If we look forward to v. 3, we note that Christ’s second coming is questioned by “mockers.” In response to their mocking, Peter uses the well-used phrase “the day of the Lord” in v. 10. In other words, the day of the Lord incorporates Christ’s second coming and is thus the target of remembrance. Peter writes to remind the saints of Asia Minor of what the prophets and the apostles taught concerning the day of the Lord.
Remembering the Old Testament Prophets (v. 2a)
“To remember the words spoken beforehand by the holy prophets”
The development of themes throughout Scripture assumes that we know when certain men wrote and to whom they wrote. It is not enough to simply search out Bibles for the phrase “the day of the Lord” because the information will likely appear out of chronological order. We will therefore not be able to see the progression of this theme throughout history. A summary of the prophets’ teaching on the day of the Lord is shown below.
9th cent. BC
· DoTL is near and will be a global event (v. 15)
· Some will escape negative aspects on Zion (v. 17)
· Israel will be a tool of judgment upon her enemies (v. 18)
· As a result of DoTL, Israel will be gathered in her land, restored to former glory, and Yhwh’s kingdom will begin (vv. 19-21)
· DoTL is near and will be a global event (1:15; 2:1; 3:14)
· No one shall come out of the DoTL unscathed (2:11)
· Cosmic signs will precede the DoTL (2:31)
8th cent. BC
· Israel will not escape the judgment aspect of the DoTL (5:18-20)
· DoTL is near and will be a global event that will bring destruction from Yhwh (13:6-9)
7th cent. BC
· DoTL is near, coming quickly, and will be a global event that will bring destruction from Yhwh and Jerusalem will be a target (1:7-18)
6th cent. BC
· The DoTL will purge Israel of false prophets (13:1-16)
5th cent. BC
· The DoTL will produce the death of the wicked (4:1)
· The righteous will be used to tread down the wicked (4:2-3)
· Elijah will return to procure Israel’s repentance (4:5-6)
From this brief list we can make the following observations. First, the day of the Lord is presented as an event that is “near” and coming quickly. We can surmise that this means that the day will catch people unaware (regardless of warning) and that the time for measuring a subjective thing like nearness is measured by God and not man. The day of the Lord is specifically said to be near for over 200 years (Obad. 1:15; Joel 1:15; Is. 5:18; Zeph. 1:7). Second, the day of the Lord is an event that brings judgment. That judgment will be global in extent and will include the actual nation of Israel as well as Israel’s enemies. Third, it seems that Israel will be at least a partial tool in doling out this judgment upon her enemies. Fourth, as a result of the day of the Lord, the nation of Israel will be purged of her false teachers. We can assume that at least part of the judgment is specifically directed against those who teach falsely. Fifth and finally, we see the day of the Lord as the event in which Yhwh establishes His kingdom. In other words, there is no reason to search for a kingdom before this day.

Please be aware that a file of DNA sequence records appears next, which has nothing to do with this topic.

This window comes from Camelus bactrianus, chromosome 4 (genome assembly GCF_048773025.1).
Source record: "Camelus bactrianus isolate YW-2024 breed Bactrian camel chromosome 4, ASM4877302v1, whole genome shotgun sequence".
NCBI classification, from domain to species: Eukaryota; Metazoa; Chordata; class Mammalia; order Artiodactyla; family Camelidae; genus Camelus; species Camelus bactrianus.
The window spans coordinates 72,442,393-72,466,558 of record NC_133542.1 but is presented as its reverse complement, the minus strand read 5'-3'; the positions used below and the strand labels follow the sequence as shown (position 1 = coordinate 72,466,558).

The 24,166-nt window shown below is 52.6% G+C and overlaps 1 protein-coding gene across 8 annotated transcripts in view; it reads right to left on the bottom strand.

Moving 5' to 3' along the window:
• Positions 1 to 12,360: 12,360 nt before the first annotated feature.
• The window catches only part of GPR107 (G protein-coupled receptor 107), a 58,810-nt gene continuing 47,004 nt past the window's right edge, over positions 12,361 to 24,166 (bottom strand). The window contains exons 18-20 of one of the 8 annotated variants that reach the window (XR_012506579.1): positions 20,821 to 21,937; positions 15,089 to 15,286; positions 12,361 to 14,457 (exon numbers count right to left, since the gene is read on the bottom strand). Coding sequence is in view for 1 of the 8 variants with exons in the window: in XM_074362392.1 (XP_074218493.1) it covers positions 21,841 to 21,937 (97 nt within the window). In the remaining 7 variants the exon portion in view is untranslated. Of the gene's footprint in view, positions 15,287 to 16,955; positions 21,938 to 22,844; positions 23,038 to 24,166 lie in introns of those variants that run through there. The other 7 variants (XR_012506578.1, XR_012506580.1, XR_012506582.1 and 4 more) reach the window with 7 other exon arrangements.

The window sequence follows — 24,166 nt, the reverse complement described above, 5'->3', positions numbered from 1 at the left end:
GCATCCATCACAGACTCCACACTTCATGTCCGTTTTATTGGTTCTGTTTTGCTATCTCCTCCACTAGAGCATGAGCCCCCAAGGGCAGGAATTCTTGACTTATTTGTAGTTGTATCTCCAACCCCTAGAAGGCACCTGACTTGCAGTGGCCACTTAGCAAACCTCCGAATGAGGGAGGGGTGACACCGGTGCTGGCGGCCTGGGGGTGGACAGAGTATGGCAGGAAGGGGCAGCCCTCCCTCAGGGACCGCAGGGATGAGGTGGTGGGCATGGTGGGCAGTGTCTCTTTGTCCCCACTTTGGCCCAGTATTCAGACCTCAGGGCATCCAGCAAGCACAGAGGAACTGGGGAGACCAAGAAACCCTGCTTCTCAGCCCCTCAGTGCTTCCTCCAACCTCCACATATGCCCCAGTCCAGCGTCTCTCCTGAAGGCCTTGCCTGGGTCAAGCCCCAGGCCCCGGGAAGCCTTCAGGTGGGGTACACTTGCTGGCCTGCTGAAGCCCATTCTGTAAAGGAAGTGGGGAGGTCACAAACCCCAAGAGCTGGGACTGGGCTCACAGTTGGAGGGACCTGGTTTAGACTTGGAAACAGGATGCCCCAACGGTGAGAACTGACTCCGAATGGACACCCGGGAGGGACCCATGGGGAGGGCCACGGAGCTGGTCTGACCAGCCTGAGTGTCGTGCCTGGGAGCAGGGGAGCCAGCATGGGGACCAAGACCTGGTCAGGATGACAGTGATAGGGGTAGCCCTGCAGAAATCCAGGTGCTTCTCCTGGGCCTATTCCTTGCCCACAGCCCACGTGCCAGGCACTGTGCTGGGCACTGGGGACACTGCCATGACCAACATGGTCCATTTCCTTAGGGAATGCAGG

The Old Testament set a very specific expectation on this coming day. The only question that remains is whether or not the New Testament apostles maintained the same trajectory.
Remembering the New Testament Apostles (v. 2b)
“And the commandment of your apostles from the Lord and Savior.”
As the phrasing indicates, the apostles were agents sent by the Lord and Savior. Their words were not their words, but the words of Jesus Christ. There are several places we might venture to understand the teaching of the apostles regarding the day of the Lord, but first, let us examine the words of the Lord as recorded by one of His apostles.
The context of Matthew 7:19-23 is in reference to what the prophets call “the day of the Lord.” Jesus simply refers to it as “that day” (v. 22) and expects His audience (100% Jewish and well versed in their Old Testament) to understand the day of which He speaks. This day is in the context of God’s kingdom (v. 21) and judgment (v. 19) and separation of false teachers (v. 23). In other words, Jesus, as recorded by His apostle Matthew, anticipates all of the things recorded by the prophets regarding the future day of the Lord.
In addition to this we should also consult Paul’s first letter to the Thessalonians. In 1 Thess. 5:1-3 Paul affirms that the day of the Lord will appear suddenly and will arise in contradiction to various teachings. He then goes on in vv. 4-11 to encourage his believing audience that they have nothing to fear regarding this day and exhorts them to encourage one another in these things.
By the time we get to 2 Peter 3:10 we know that this day certainly includes the return of Messiah, King Jesus, to earth in order to rule and reign. This is what the apostles preached because this is what the prophets proclaimed. Peter is not instructing his readers for the first time. They already know these things to be true because this is basic Christianity. He only writes to remind them, though certainly for a second time, because that’s what shepherds do.
There are two simple thoughts we should dwell on as we consider these verses. The first is the depth of knowledge that the average Christian of the 1st century had in comparison to our own day. Peter’s comments regarding the day of the Lord are in the context of a reminder. In other words, his readers already knew all that the Old Testament had to say on the matter. They had already been instructed and need only a reminder. Do we know our Old Testament well enough to only be reminded?
Secondly, Peter is happy to remind his readers regardless of the dangers. There is a sense of patience in Peter’s approach. While he maintains the seriousness of the situation, he never gets frustrated that he has to write a second time. He will remind his readers of the truth as long as the Lord provides the time to do so. The shepherd is patient with the sheep. May we provide the same strong reminders in patience to each other until the Chief Shepherd returns.
Soli Deo Gloria!
 D. Edmond Hiebert, Second Peter and Jude: An Expositional Commentary (Greensville, South Carolina: BJU Press, 1989), p. 138.  R. C. H. Lenski, The Interpretation of The Epistles of St. Peter, St. John and St. Jude (Minneapolis, MN: Augsburg Publishing House, 1966), p. 336.  Thomas Schreiner, 1, 2 Peter, Jude, vol. 37, The New American Commentary (Nashville, TN: B&H Publishing Group, 2003), p. 368-9.  Hiebert, p. 138.  Archibald Robertson, The General Epistles and The Revelation of John, vol. VI, VI vols., Word Pictures in the New Testament (Nashville, TN: Broadman Press, 1933), p. 172.  Hiebert, p. 140.  Schreiner, p. 370.  Hiebert, p. 139.  Peter Davids, The Letters of 2 Peter and Jude, The Pillar New Testament Commentary (Nottingham, England: Apollos, 2006), p. 260.